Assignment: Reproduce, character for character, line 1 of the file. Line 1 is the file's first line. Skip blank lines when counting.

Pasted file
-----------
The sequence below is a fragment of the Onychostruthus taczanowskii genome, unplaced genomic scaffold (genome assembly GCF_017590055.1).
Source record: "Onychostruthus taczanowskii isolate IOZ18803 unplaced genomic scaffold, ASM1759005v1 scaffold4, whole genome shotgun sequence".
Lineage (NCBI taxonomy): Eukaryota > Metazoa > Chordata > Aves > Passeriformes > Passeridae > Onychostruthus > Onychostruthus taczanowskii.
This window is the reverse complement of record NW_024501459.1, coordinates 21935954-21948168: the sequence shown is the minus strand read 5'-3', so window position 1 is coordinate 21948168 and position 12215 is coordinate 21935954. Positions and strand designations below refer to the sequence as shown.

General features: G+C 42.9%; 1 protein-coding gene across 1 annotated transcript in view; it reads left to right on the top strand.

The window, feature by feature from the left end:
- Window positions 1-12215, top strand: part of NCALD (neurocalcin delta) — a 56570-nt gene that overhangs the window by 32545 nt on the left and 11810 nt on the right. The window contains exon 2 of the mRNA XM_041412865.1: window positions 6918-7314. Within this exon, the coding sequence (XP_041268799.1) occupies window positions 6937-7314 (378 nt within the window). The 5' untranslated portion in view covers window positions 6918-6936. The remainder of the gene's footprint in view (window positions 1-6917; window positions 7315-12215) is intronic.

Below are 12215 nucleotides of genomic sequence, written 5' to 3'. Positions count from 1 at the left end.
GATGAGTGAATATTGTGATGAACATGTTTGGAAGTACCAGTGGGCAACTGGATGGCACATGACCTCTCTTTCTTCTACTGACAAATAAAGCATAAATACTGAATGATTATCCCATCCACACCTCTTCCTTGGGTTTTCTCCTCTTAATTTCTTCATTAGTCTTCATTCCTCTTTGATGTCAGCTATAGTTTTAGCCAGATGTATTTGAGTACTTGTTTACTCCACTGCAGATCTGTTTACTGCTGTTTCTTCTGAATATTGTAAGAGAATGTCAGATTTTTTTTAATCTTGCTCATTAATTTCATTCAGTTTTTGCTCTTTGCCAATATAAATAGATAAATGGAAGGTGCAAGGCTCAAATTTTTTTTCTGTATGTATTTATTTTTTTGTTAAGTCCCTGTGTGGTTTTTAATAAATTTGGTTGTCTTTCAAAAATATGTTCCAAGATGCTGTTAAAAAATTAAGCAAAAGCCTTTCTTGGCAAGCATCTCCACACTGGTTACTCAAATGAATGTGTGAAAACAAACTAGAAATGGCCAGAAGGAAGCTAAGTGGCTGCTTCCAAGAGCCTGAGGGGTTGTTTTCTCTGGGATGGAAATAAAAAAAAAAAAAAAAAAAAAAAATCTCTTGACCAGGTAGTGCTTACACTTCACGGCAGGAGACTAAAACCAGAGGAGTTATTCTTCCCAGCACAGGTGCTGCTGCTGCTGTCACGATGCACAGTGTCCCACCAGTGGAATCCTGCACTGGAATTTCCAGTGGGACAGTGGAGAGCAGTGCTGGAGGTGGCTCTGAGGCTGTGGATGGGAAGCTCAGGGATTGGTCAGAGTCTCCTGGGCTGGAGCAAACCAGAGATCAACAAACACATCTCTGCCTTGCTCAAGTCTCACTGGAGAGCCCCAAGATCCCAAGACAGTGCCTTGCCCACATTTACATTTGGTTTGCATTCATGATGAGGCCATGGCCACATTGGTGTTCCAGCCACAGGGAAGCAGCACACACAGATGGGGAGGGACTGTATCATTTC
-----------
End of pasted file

The sequence below is a fragment of the Onychostruthus taczanowskii genome, unplaced genomic scaffold (genome assembly GCF_017590055.1).